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“A magazine with an activist line that does not follow the same political standards when it comes to its production has no reason to exist.” – Freunde von Freunden

The Funambulist is a magazine that engages with the politics of space and bodies. Our hope is to provide a useful platform where activist/academic/practitioner voices can meet and build solidarities across geographical scales. Through articles, interviews, artworks, and design projects, we are assembling an ongoing archive for anticolonial, antiracist, queer, and feminist struggles. The print and online magazine is published every two months and operates in parallel with an open-access podcast and a blog. 

Welcome to the 39th issue of The Funambulist. As many readers will be able to tell, its subtitle pays homage to Tongan Fijian anthropologist Epeli Hau’ofa’s concept of “sea of islands” that designates Oceania, as well as to Paul Gilroy and his work on the “Black Atlantic” to whom we can add the many other oceanic thinkers and poets, from Martiniquean Édouard Glissant to Zanzibarian Haji Gora Haji (as emphasized in Yvonne Adhiambo Owuor’s contribution accompanied by Shiraz Bayjoo‘s artwork).

This issue’s cover was created by Maya Mihindou. It features a conversation about water, salt, bodies, and the Black Atlantics between Alexis Pauline Gumbs and Christina Sharpe, two analyses of the micro-societies hosted by ships (Renisa Mawani and Marcus Rediker), a long-format interview of Quito Swan about Black Internationalism from Bermuda and Africa to Melanesia (Vanuatu, Papua, and Kanaky) and Aboriginal Australia. Another interview with Talei Luscia Mangioni describes the transnational struggle against nuclear colonialism in Oceania. As for Anaïs Duong-Pedica and Sarah Pelage (accompanied by an artwork by Annabelle Wané), they articulate a short history of Kanak feminisms in the broader Oceanian context. The issue ends with a moving recollection of what was once the large Tamil Sea from Eelam to Java by Sinthujan Varatharajah.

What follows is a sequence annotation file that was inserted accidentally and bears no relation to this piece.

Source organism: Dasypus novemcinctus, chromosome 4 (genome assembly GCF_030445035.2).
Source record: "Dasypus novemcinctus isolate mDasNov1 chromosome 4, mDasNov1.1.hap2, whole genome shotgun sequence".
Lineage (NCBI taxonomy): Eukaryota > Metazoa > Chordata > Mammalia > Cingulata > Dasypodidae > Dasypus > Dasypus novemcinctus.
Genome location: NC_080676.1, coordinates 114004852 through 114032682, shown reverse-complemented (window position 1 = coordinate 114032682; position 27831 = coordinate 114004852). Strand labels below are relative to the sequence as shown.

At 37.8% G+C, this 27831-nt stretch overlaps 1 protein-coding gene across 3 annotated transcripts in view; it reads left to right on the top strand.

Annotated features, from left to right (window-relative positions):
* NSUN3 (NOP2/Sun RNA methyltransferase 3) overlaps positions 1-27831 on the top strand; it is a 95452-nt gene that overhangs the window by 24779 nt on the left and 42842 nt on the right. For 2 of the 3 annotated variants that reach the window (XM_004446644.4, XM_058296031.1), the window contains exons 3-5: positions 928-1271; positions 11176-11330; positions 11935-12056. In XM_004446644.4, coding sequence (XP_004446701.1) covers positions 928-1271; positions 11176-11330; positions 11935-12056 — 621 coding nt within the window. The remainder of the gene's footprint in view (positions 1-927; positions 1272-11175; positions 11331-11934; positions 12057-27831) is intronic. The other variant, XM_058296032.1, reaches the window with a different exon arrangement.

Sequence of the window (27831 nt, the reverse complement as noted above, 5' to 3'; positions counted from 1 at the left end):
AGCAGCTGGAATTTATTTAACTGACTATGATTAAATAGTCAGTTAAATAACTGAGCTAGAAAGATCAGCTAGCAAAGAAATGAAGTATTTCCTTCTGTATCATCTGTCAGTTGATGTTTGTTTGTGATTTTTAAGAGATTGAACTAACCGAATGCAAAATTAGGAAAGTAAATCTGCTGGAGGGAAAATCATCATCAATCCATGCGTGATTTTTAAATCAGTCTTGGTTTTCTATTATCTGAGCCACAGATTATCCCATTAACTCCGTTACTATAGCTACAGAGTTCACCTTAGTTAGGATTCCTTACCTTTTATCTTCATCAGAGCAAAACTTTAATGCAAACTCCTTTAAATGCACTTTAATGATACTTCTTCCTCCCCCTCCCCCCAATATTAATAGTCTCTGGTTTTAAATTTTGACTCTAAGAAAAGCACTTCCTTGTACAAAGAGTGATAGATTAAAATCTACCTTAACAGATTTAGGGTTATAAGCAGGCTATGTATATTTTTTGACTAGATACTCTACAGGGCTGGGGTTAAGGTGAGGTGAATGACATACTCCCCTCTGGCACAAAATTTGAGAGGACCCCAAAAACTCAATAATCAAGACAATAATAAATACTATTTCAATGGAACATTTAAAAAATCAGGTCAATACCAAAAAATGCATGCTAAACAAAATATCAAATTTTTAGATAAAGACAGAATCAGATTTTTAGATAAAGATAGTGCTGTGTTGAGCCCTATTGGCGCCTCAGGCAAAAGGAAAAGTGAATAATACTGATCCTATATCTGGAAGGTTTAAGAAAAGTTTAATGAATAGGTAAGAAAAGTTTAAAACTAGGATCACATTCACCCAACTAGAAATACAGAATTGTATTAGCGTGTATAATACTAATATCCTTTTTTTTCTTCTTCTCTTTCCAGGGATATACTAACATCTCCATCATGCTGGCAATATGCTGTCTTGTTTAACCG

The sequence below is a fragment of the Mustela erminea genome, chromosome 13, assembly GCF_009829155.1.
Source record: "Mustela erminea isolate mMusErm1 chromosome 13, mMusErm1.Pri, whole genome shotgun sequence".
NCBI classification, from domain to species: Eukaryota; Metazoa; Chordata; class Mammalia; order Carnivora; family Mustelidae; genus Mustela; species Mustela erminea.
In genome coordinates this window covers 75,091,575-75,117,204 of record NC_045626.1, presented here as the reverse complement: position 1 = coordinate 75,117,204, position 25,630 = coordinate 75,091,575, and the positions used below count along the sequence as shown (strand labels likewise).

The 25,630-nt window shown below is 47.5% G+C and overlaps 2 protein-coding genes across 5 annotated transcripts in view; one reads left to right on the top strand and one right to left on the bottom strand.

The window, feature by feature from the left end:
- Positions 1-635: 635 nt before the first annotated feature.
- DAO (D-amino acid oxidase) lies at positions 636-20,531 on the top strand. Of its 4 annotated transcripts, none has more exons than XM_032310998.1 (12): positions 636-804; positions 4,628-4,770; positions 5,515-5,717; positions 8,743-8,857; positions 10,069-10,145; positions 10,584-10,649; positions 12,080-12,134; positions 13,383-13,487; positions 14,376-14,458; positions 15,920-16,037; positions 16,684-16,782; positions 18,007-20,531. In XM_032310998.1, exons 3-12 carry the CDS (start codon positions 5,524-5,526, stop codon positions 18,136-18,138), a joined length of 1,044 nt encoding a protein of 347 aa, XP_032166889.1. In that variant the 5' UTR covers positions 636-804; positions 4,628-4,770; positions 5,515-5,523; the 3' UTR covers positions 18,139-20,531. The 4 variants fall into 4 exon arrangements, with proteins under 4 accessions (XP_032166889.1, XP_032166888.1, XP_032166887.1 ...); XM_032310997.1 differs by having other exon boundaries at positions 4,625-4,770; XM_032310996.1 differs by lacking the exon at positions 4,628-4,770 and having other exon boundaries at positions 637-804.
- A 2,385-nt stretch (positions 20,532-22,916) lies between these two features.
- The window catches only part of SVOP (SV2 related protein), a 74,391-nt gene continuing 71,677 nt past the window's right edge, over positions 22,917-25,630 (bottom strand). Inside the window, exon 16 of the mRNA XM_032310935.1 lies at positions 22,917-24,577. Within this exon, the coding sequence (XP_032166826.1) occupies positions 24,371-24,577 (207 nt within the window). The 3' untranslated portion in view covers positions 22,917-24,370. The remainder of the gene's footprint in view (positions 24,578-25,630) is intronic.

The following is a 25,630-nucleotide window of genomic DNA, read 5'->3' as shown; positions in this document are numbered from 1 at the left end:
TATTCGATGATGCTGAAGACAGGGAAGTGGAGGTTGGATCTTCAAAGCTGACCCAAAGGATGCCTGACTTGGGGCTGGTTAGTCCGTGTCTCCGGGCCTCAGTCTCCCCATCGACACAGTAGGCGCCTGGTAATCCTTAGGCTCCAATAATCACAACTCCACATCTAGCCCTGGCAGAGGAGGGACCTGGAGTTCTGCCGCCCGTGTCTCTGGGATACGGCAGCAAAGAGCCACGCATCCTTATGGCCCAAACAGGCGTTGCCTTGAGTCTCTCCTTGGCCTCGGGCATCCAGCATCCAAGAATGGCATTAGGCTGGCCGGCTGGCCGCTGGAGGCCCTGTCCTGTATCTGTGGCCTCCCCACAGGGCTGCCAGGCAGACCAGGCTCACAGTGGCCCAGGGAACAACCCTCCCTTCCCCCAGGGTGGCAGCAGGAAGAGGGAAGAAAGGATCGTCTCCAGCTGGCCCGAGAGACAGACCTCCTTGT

This issue’s “News from the Fronts” talks about the noxious liberal approach to the Chicago Police Department (Benji Hart), makes the story of Armenian hero Monte Melkonian surge into the internationalist left’s imaginary (Garine Boghossian), and articulates the struggle against the two-headed imperialism of the U.S. and the People’s Republic of China (JN Chien – Lausan).

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